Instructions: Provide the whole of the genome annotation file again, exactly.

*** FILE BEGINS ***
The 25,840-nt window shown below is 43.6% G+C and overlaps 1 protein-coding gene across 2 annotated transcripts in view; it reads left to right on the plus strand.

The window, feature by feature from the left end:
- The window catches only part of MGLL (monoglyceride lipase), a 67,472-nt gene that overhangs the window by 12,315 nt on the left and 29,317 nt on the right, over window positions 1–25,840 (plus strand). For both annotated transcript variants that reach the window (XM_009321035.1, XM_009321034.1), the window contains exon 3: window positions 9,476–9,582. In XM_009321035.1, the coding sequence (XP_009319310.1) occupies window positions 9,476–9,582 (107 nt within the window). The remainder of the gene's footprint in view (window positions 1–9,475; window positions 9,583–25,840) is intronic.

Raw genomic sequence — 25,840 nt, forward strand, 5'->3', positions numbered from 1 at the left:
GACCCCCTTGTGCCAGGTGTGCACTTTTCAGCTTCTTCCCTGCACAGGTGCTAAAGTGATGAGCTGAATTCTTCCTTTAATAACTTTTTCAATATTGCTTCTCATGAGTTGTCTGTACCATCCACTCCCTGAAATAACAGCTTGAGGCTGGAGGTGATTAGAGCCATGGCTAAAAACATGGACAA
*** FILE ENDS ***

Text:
The 25,840-nt window shown below is 43.6% G+C and overlaps 1 protein-coding gene across 2 annotated transcripts in view; it reads left to right on the plus strand.

The window, feature by feature from the left end:
- The window catches only part of MGLL (monoglyceride lipase), a 67,472-nt gene that overhangs the window by 12,315 nt on the left and 29,317 nt on the right, over window positions 1–25,840 (plus strand). For both annotated transcript variants that reach the window (XM_009321035.1, XM_009321034.1), the window contains exon 3: window positions 9,476–9,582. In XM_009321035.1, the coding sequence (XP_009319310.1) occupies window positions 9,476–9,582 (107 nt within the window). The remainder of the gene's footprint in view (window positions 1–9,475; window positions 9,583–25,840) is intronic.

Raw genomic sequence — 25,840 nt, forward strand, 5'->3', positions numbered from 1 at the left:
GACCCCCTTGTGCCAGGTGTGCACTTTTCAGCTTCTTCCCTGCACAGGTGCTAAAGTGATGAGCTGAATTCTTCCTTTAATAACTTTTTCAATATTGCTTCTCATGAGTTGTCTGTACCATCCACTCCCTGAAATAACAGCTTGAGGCTGGAGGTGATTAGAGCCATGGCTAAAAACATGGACAA